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Bangladesh to Hold Elections Despite Opposition Boycott


In Bangladesh, authorities say national elections will be held this month despite a decision by one of the country's two main political alliances to boycott the polls. As Anjana Pasricha reports from New Delhi, there is widespread concern at the deepening political turmoil.

The Election Commission in Dhaka announced Thursday that the country will hold parliamentary elections as scheduled on January 22, even though the Awami League and its allies have decided not to participate.

The Awami League is one of the two main contenders in the elections. It pulled out after alleging that the interim administration organizing the polls is biased toward its main rival, the Bangladesh Nationalist Party, or BNP, which led the previous government.

The Awami League wants the polls postponed until the voters list is overhauled and key election officials are fired.

But the caretaker administration, which took charge in October, says it is constitutionally bound to hold elections and install a new government by the end of the month. It has dismissed a request by the Awami League to seek permission from the Supreme Court to extend the time for an election.

Political analysts warn that the Awami League's boycott decision has set the stage for turmoil. The country is already reeling under a violent campaign of protests and strikes spearheaded by the party to back its demand electoral reform.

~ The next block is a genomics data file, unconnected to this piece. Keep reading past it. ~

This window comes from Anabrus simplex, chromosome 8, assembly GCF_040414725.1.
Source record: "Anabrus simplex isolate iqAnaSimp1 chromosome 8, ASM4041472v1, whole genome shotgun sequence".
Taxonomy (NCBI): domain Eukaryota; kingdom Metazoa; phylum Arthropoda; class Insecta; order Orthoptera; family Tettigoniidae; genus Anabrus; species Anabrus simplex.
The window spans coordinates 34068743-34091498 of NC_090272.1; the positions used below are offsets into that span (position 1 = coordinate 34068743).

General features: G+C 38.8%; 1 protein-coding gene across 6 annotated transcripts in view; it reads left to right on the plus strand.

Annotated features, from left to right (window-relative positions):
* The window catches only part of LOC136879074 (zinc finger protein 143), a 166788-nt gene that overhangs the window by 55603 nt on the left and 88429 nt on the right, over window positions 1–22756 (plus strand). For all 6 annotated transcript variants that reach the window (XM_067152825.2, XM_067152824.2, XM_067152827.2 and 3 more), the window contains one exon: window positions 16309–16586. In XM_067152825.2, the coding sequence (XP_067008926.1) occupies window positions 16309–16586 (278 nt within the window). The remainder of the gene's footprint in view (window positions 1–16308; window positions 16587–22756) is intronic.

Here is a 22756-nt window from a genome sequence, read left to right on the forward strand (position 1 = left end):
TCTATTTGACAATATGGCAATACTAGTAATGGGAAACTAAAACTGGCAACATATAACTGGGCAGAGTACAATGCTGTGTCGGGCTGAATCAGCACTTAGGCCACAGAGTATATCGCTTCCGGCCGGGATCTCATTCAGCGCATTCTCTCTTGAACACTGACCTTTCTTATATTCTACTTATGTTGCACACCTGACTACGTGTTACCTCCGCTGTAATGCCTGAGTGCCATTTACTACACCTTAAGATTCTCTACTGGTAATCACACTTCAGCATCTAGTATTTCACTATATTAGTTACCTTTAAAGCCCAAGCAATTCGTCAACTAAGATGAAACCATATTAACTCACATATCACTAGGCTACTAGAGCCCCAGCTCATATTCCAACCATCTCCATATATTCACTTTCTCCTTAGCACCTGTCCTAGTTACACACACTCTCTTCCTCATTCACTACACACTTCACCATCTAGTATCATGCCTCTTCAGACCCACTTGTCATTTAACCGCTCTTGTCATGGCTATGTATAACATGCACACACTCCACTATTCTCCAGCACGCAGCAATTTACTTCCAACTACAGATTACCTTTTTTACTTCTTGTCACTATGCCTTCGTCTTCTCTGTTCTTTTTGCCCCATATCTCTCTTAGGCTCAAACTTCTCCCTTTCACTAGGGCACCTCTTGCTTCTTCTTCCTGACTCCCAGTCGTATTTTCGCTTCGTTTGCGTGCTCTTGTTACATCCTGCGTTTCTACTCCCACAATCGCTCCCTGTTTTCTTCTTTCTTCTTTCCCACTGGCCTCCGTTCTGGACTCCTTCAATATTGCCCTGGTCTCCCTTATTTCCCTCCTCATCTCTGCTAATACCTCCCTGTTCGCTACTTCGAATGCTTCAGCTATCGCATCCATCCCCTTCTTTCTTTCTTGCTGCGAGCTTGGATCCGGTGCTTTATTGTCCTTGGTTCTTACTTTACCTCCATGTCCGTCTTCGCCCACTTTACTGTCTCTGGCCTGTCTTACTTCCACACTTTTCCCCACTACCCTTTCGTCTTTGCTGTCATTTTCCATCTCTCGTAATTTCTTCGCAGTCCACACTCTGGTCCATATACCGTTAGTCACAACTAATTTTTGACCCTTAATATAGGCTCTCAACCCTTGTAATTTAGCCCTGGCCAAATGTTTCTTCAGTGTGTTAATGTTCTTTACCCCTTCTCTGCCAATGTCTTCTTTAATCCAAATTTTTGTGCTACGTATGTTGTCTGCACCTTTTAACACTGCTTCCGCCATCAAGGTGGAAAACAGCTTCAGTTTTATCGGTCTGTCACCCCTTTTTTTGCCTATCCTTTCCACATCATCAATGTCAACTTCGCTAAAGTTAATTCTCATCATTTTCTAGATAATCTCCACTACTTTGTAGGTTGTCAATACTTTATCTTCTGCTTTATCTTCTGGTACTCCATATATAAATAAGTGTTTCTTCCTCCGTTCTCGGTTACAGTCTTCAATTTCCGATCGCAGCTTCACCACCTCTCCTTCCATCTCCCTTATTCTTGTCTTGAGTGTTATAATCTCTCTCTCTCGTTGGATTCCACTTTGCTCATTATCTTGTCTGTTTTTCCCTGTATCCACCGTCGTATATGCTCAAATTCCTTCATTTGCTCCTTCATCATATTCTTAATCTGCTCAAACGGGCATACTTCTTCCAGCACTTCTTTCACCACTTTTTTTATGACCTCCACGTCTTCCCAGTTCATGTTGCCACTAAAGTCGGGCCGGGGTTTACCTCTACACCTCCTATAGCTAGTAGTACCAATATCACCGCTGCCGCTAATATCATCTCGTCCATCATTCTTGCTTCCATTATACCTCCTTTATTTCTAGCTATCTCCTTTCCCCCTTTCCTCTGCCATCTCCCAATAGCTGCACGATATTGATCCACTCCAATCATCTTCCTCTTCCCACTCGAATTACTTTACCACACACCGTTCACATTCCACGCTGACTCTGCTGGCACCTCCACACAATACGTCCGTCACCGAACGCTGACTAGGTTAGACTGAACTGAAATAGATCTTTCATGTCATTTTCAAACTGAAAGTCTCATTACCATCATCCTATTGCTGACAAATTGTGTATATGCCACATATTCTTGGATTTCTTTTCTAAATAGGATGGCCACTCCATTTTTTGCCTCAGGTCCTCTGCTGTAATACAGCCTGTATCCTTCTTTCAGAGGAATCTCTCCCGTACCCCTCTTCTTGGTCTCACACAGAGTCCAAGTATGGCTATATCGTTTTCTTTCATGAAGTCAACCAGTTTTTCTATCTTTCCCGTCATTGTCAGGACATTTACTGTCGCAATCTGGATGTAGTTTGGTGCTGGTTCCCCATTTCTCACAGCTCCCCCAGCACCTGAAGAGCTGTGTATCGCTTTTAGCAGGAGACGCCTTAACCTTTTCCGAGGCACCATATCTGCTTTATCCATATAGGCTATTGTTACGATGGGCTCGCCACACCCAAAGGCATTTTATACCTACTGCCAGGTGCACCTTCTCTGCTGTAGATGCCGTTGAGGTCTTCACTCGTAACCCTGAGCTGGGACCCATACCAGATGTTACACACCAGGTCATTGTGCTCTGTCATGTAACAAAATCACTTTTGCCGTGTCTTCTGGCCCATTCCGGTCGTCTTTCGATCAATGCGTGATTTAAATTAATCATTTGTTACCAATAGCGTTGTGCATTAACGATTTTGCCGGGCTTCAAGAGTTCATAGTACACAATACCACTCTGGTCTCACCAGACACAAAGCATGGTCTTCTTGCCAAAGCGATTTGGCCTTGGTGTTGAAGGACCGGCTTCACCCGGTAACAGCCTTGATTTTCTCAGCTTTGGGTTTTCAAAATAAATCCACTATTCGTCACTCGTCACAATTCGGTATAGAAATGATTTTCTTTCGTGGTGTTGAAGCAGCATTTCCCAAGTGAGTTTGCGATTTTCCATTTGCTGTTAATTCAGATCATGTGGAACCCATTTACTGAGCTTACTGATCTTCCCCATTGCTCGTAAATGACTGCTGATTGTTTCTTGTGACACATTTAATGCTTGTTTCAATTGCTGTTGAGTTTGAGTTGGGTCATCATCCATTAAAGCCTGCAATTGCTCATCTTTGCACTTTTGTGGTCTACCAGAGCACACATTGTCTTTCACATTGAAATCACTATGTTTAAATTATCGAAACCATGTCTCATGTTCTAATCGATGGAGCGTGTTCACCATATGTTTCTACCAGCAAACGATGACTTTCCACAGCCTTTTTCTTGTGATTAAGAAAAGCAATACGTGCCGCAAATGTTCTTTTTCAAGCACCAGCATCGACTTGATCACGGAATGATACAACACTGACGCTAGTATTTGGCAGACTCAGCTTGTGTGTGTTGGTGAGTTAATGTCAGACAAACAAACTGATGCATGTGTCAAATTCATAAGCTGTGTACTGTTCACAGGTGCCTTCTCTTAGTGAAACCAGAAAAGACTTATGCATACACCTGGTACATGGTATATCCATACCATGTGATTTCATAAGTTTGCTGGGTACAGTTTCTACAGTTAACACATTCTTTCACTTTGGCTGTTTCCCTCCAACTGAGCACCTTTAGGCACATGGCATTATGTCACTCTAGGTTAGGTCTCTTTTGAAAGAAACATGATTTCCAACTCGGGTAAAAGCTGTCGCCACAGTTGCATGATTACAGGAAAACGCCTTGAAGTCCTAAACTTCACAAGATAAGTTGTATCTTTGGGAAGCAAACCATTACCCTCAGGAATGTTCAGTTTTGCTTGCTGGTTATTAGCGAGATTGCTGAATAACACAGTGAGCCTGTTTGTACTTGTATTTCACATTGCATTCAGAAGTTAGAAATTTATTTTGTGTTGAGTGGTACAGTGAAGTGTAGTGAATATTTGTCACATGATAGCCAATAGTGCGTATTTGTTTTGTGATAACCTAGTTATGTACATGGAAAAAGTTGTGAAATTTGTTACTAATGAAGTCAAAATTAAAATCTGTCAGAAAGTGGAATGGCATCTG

A former professor of South Asian affairs at New Delhi's Jawaharlal Nehru University, Sukh Deo Muni, says the Awami League will intensify its program of protests.

"Not only will they [Awami League] boycott the elections, but they would try to ensure that the elections are not held. They will have demonstrations, they will have agitations, the government will probably have to come down very heavily on them," he said. "It would be a sham of an election that would remain in question."

The Awami League has already announced its decision to stage a two-day transport blockade starting Sunday.

The boycott by the Awami League means that its rival, the BNP, and its allies, can win the polls uncontested. The BNP has already launched a full-scale campaign, and has urged the government to put down all attempts to foil the elections.

The government called in the army last month to maintain order after 40 people died and hundreds were wounded in protests.

Diplomats have expressed concern at the situation. A spokesman for the United States embassy in Dhaka has urged the Awami League to reconsider its decision to boycott the polls. A spokesman for the British High Commission says it is concerned by the prospect of violence, and hopes that a way can be found to allow all political parties to participate.

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